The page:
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Mental Radio, by Upton Sinclair, [1930], at

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As I have said, I hesitate to tell about incidents such as these. They are hard to believe, and the skeptic may say that my wife was hypnotized by Jan, and made to believe them. But it happens that Craig has been able to establish exactly the same rapport with her husband, who has never had anything to do with hypnosis, except to watch it a few times. A Socialist "muckraker," much wrapped up in his job, the husband sits and reads, or revises manuscript, while the wife works her white magic upon his mind. Suddenly his train of thought is broken by an exclamation; the wife has "willed" him to do such and so—and he has done it! Or maybe she has been asleep, and come out with the tail end of a dream, and has written down what appears to be a lot of rubbish—but turns out to be a reproduction of something the husband has been reading or writing at that very moment! Hear one or two instances of such events, all written down at the time.

Colonel Lindbergh has flown to France, but Craig does not know much about it, because she

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is not reading the papers, she is asking, "What is life?" A year passes, and in the mail I receive a monthly magazine, the "Lantern," published by Sacco-Vanzetti sympathizers in Boston. I open it, and find an article by a young radical, assailing Lindbergh because he does not follow in his father's footsteps; his father was a radical congressman, but now the son allows himself to be used by the army and navy people, and by the capitalist press, to distract the minds of the masses from social justice. So runs the charge; and before I am through reading it, my wife comes downstairs from a nap. "What are you reading?" she asks, and I answer: "Something about Lindbergh." Says my wife: "Here are my notes about a dream I just had." She hands me a sheet of paper, I have it before me now as I write, and I give it with misspelling and abbreviations exactly as she wrote it in a hurry, not anticipating that it would ever become public:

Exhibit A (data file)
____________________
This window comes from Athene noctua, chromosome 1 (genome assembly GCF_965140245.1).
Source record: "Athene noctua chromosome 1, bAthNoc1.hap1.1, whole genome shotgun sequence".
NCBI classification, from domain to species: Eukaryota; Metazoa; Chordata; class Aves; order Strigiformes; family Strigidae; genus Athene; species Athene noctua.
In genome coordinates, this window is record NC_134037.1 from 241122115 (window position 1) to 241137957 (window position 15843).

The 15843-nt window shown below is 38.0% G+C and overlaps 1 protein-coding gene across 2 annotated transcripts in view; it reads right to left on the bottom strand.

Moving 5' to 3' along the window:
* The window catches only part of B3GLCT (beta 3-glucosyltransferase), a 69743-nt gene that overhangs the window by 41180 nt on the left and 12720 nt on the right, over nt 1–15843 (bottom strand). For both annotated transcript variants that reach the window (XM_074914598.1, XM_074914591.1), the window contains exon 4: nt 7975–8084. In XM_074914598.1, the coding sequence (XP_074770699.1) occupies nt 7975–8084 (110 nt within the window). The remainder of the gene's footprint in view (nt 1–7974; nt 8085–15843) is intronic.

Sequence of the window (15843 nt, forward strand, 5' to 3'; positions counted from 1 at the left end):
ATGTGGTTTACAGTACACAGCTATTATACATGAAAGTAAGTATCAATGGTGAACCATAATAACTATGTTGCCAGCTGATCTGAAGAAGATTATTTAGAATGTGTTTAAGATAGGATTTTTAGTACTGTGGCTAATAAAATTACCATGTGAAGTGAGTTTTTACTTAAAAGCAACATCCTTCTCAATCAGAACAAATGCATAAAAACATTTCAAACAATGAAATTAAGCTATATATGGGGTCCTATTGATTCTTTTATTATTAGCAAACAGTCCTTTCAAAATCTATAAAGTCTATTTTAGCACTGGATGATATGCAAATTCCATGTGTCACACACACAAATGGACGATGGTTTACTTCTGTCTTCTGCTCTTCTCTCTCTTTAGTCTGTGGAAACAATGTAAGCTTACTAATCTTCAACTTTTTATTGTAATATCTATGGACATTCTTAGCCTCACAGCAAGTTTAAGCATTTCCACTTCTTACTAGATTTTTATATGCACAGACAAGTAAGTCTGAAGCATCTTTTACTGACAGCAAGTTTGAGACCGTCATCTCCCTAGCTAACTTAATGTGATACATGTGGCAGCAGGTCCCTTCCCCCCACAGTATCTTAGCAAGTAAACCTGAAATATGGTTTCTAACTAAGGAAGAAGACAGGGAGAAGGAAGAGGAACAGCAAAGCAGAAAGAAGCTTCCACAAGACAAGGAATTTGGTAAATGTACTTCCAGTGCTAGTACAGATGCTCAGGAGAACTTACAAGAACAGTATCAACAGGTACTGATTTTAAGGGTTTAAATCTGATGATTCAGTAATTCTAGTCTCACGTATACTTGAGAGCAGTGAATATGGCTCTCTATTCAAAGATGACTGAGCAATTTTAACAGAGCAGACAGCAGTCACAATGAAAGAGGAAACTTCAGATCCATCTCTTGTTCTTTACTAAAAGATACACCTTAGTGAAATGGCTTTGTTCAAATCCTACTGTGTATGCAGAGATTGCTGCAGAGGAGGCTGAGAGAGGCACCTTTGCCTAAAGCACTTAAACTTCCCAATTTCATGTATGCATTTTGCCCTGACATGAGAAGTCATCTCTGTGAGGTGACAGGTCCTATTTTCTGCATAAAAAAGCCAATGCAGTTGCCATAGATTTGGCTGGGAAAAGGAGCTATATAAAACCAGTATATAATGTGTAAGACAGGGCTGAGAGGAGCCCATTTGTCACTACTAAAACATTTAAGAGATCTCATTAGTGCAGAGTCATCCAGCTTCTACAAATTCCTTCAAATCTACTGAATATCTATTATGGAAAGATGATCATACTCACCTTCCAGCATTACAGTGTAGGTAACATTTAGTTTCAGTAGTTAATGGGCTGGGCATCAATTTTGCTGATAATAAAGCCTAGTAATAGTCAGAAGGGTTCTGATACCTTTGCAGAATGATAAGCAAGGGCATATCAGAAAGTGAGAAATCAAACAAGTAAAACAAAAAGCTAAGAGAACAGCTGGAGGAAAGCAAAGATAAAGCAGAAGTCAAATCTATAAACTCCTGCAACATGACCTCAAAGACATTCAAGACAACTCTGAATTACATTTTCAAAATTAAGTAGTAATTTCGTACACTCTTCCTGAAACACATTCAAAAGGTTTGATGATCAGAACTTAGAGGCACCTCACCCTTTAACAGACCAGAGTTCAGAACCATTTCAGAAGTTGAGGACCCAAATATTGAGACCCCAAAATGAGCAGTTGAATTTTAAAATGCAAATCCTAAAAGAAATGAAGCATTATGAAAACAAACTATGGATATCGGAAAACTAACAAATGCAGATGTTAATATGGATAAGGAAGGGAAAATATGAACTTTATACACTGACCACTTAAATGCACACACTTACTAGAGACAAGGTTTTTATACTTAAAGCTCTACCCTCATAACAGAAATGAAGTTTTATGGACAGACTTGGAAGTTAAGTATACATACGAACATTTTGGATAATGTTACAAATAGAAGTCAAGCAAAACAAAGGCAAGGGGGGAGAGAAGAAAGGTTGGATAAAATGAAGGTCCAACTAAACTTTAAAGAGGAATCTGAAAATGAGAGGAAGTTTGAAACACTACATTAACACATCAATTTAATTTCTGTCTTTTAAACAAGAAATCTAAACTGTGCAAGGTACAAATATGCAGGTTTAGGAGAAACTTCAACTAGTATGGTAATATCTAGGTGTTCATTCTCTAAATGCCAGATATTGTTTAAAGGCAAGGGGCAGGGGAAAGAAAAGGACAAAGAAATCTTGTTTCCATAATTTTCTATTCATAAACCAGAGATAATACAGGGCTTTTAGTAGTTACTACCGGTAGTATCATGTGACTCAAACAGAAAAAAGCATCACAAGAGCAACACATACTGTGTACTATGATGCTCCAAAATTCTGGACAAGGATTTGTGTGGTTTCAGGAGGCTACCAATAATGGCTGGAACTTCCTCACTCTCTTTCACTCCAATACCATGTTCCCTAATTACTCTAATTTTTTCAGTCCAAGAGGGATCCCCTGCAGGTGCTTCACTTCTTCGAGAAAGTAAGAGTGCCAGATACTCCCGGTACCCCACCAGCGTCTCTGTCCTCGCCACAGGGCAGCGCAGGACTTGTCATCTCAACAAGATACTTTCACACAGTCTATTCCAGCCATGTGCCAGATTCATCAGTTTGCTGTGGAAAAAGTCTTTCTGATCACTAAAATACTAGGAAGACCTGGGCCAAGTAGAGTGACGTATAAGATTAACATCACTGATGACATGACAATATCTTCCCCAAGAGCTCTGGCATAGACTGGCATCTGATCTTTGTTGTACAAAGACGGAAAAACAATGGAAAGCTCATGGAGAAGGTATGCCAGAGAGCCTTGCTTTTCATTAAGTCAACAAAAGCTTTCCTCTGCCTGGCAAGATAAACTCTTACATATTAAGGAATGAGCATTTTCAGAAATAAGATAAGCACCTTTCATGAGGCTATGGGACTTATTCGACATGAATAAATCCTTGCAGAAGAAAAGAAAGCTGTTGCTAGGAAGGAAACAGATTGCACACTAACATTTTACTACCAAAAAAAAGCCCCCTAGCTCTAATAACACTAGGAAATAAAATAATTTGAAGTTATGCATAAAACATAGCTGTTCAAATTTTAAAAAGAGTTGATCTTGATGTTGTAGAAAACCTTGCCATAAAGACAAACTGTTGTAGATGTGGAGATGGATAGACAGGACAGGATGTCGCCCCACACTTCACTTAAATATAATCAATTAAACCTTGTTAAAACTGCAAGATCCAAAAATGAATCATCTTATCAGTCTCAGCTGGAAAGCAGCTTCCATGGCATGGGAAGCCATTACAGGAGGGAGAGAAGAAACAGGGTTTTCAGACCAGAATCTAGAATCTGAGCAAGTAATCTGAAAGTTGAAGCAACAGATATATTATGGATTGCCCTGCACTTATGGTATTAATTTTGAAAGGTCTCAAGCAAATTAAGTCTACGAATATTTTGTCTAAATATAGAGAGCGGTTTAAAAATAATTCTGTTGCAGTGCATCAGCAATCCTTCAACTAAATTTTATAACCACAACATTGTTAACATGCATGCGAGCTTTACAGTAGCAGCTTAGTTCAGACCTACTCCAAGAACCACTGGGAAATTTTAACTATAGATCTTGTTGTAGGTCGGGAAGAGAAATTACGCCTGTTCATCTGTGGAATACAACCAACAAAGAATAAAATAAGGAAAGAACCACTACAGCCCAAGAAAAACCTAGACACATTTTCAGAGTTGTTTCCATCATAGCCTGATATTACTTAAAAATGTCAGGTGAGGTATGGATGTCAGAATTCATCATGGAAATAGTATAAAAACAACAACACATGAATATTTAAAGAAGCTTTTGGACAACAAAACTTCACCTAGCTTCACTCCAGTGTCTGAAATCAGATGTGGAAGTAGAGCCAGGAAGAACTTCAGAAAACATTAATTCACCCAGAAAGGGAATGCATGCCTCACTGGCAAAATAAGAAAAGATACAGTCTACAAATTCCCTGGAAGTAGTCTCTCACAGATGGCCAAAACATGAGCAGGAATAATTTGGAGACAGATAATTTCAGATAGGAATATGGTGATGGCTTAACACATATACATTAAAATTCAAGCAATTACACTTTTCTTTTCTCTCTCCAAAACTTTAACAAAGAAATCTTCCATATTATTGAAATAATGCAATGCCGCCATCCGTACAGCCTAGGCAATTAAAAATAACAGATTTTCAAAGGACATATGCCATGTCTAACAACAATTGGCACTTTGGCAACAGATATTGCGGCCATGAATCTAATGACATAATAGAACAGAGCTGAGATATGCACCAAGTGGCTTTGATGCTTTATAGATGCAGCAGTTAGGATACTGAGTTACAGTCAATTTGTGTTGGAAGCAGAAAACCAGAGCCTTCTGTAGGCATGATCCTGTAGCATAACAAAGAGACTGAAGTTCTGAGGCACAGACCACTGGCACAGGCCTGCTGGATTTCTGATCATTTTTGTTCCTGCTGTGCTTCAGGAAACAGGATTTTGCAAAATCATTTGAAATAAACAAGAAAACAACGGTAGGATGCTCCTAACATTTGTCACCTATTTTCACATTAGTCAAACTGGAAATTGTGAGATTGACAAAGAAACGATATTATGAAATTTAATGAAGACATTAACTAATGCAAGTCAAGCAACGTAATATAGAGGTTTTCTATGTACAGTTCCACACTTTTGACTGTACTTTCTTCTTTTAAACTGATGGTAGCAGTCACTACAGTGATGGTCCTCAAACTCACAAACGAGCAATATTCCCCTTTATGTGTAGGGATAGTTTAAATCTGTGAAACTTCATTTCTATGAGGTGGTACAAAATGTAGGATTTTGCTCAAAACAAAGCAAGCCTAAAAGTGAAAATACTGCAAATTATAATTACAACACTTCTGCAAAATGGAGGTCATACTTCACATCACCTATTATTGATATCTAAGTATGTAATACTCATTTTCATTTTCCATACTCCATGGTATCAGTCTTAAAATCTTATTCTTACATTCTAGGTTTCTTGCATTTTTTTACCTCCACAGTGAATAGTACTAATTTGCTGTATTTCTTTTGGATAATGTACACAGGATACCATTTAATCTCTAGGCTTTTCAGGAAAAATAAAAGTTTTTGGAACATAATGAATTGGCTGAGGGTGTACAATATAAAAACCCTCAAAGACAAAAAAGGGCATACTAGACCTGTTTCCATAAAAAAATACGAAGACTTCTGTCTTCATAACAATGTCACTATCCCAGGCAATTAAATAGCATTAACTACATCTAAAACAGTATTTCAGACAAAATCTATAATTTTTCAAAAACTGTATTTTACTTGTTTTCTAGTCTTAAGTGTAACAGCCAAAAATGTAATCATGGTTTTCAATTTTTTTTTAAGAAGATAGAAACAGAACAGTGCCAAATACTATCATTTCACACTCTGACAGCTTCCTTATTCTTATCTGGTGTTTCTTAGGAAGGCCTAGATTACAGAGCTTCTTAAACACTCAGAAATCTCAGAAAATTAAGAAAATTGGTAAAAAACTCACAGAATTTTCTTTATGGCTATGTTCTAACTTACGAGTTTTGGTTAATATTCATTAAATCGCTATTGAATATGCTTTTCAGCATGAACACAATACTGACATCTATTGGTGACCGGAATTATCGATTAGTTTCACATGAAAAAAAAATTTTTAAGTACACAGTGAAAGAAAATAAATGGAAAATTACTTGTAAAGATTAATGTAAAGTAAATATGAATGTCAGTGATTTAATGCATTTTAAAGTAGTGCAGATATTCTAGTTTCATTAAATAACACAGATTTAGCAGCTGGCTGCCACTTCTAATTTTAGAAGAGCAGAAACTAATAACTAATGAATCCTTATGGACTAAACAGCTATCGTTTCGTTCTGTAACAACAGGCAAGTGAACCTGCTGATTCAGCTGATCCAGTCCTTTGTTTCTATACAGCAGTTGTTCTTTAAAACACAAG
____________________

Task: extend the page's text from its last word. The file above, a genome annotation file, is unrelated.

"'I do not believe that Lindberg flew across the ocean in order to take a ransome from a foreign gov as well as from his own. Nor in order to induce the nations of the earth to a war in the air.' Words which were in my mind as I awoke from nap on aft May 25."

I should add that my wife had had no opportunity

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to look at the Boston magazine, whether consciously or unconsciously. She tells me that Lindbergh had not been in her conscious mind for a long time, and she had no remotest idea that the radicals were attacking him.

Another instance: I am reading the latest "book of the month," which has just come in the mail, and to which my wife has paid no attention. She interrupts me with a question: "Are there any flowers in what you are reading?" I answer, "Yes," and she says: "I have been trying to concentrate, and I keep seeing flowers. I have drawn them." She hands me two drawings (figs. 14a, 14b):

Fig. 14a, Fig. 14b

The book was Mumford's "Herman Melville," and I was at page 346, a chapter entitled, "The Flowering Aloe." On this page are six lines from a poem called "The American Aloe on Exhibition." On the preceding page is a discussion of the habits of this plant. While my wife was